While Puppy Scentwork is one of my most popular courses, enrolments for Senior Scentwork fall far below. This makes me sad as I wonder just how many senior dogs are being inadvertently written off as ‘too old to learn something new’ or ‘too old to want to do scentwork’ or ‘too old to be able to search’. Of course, lots of dogs learn the scentwork skill when they are young and so can carry those skills over to their senior years. But I do worry for those who haven’t learned young. 

This is the start of a New year and maybe it could be the start of a new activity? Maybe you will have that sudden realisation, just as I did all those years ago, that your senior dog is waiting to get involved, to have her turn in the search area and to start sniffing! Or maybe you are already on the case and have taught your dog scentwork now, in readiness for senior status. Let’s embrace our senior dogs. Don’t let them slip away, wasting those later years. Give them opportunities to thrive and explore and to live good lives right til the end. 

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4 thoughts on “Why we must not write off our senior dogs. And how to keep them healthy and happy for longer.”

  1. Quality of life is so important for older dogs – especially as/if they ‘suffer’ aches and pains. We inherited my mother-in-law’s 15-y-o rescued Collie cross (Mandy) when she died very unexpectedly back in 2004. She moved in with us – a brand new, chaotic lifestyle with 2 young energetic boys and a loopy, ball-obsessed Springer Spaniel, instead of a quiet house with an 80-y-o lady!!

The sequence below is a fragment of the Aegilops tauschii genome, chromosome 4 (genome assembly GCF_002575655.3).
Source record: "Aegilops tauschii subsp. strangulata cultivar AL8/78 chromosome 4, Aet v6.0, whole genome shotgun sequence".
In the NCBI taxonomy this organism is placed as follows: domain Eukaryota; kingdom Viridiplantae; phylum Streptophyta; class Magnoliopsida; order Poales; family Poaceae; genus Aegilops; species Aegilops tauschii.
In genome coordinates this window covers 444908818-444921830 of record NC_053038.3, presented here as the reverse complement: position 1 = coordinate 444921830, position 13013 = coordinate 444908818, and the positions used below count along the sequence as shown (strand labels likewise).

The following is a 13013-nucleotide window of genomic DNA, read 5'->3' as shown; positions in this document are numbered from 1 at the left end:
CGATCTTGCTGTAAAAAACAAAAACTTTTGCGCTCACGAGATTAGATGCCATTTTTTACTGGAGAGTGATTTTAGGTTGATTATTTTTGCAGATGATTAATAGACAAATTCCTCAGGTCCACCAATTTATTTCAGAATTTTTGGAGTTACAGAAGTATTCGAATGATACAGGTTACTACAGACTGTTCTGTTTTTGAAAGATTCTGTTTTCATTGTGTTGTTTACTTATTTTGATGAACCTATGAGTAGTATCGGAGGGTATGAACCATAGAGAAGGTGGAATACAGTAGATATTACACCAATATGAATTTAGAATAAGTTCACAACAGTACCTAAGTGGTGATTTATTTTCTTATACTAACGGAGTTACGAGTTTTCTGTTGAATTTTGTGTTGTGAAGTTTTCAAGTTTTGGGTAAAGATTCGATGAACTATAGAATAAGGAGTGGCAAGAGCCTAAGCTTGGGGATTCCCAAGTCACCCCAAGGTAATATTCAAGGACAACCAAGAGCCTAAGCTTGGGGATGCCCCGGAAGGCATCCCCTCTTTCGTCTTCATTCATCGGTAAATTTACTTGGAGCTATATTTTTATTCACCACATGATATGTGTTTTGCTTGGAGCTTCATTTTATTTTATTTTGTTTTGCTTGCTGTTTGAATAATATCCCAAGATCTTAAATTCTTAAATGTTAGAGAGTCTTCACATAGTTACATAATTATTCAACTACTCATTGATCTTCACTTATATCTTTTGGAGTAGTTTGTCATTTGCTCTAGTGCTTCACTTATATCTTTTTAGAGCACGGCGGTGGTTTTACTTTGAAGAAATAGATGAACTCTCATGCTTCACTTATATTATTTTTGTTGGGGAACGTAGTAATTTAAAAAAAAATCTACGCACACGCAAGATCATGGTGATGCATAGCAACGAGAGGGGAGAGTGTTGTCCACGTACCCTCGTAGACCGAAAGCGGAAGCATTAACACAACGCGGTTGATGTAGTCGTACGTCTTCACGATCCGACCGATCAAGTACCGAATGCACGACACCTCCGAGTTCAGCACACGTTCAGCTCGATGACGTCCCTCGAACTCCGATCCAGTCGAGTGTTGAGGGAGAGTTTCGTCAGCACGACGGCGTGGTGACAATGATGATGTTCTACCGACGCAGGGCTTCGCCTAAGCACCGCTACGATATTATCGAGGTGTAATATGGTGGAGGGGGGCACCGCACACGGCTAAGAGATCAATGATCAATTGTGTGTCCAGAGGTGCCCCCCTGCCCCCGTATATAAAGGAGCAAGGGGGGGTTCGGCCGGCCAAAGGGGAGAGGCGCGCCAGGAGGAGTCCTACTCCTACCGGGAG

We hadn’t seen her (Mandy) much in the previous 6 months, but soon realised she was quite skinny under very matted hair, limping on all 4 legs, almost completely deaf and blind, and had (it transpired) been living on cat food and kitchen scraps!!

    I thought she’d pine away after losing everything that was familiar to her. She was a very “poor old thing”! Honestly, I gave this dog about 2 weeks’ life expectancy, but she surprised us all!!!

    She visited the vet for a partial shave to get rid of the worst hair mats, and had a good bath. She soon learned the layout of our house and garden; she liked the new (soft) dog food we gave her (her teeth were also in a bad state); she and our dog Rosie became, if not best friends, at least good company for each other, and often swapped or shared their beds. She loved going out for little walks (not too far!) and having a good sniff around; she even learned to “fetch” a ball!!! We had her for just over 2 years until her poor old body finally gave out, but we feel she had the best possible life towards the end. And who said you can’t teach an old dog new tricks?! A lesson for us all!

  2. Indeed! She turned from a sad, dejected-looking little scruff (that we took on because there was no option, although we hadn’t wanted 2 dogs!), into a shiny, pretty girl with a very cheeky personality, and we were very sad when her time was up. x